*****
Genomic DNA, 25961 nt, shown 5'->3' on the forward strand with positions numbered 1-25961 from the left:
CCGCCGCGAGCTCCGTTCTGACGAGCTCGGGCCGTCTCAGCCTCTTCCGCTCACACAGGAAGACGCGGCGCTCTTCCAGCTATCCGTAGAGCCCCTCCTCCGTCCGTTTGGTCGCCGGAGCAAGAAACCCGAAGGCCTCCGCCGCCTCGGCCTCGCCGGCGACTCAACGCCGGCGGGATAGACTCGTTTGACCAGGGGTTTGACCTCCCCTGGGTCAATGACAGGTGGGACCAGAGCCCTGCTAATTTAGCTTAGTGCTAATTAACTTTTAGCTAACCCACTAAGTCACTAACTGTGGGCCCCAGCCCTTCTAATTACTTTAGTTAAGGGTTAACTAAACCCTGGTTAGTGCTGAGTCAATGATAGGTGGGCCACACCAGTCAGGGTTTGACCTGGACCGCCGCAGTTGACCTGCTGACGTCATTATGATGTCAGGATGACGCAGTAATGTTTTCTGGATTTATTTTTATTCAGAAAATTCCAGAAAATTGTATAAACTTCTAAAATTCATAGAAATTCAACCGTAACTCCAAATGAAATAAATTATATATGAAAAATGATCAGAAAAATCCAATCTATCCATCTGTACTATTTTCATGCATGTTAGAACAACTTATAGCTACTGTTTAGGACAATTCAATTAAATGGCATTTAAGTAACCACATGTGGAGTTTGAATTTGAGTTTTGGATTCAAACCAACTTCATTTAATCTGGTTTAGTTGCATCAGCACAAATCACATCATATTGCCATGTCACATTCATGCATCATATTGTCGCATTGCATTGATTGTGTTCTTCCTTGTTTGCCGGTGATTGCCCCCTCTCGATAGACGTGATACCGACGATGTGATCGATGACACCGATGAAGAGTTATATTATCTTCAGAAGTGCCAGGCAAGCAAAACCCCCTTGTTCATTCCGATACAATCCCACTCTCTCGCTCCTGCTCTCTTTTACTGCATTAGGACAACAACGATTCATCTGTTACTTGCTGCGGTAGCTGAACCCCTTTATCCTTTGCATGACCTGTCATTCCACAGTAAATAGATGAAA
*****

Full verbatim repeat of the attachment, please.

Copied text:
Genomic DNA, 25961 nt, shown 5'->3' on the forward strand with positions numbered 1-25961 from the left:
CCGCCGCGAGCTCCGTTCTGACGAGCTCGGGCCGTCTCAGCCTCTTCCGCTCACACAGGAAGACGCGGCGCTCTTCCAGCTATCCGTAGAGCCCCTCCTCCGTCCGTTTGGTCGCCGGAGCAAGAAACCCGAAGGCCTCCGCCGCCTCGGCCTCGCCGGCGACTCAACGCCGGCGGGATAGACTCGTTTGACCAGGGGTTTGACCTCCCCTGGGTCAATGACAGGTGGGACCAGAGCCCTGCTAATTTAGCTTAGTGCTAATTAACTTTTAGCTAACCCACTAAGTCACTAACTGTGGGCCCCAGCCCTTCTAATTACTTTAGTTAAGGGTTAACTAAACCCTGGTTAGTGCTGAGTCAATGATAGGTGGGCCACACCAGTCAGGGTTTGACCTGGACCGCCGCAGTTGACCTGCTGACGTCATTATGATGTCAGGATGACGCAGTAATGTTTTCTGGATTTATTTTTATTCAGAAAATTCCAGAAAATTGTATAAACTTCTAAAATTCATAGAAATTCAACCGTAACTCCAAATGAAATAAATTATATATGAAAAATGATCAGAAAAATCCAATCTATCCATCTGTACTATTTTCATGCATGTTAGAACAACTTATAGCTACTGTTTAGGACAATTCAATTAAATGGCATTTAAGTAACCACATGTGGAGTTTGAATTTGAGTTTTGGATTCAAACCAACTTCATTTAATCTGGTTTAGTTGCATCAGCACAAATCACATCATATTGCCATGTCACATTCATGCATCATATTGTCGCATTGCATTGATTGTGTTCTTCCTTGTTTGCCGGTGATTGCCCCCTCTCGATAGACGTGATACCGACGATGTGATCGATGACACCGATGAAGAGTTATATTATCTTCAGAAGTGCCAGGCAAGCAAAACCCCCTTGTTCATTCCGATACAATCCCACTCTCTCGCTCCTGCTCTCTTTTACTGCATTAGGACAACAACGATTCATCTGTTACTTGCTGCGGTAGCTGAACCCCTTTATCCTTTGCATGACCTGTCATTCCACAGTAAATAGATGAAA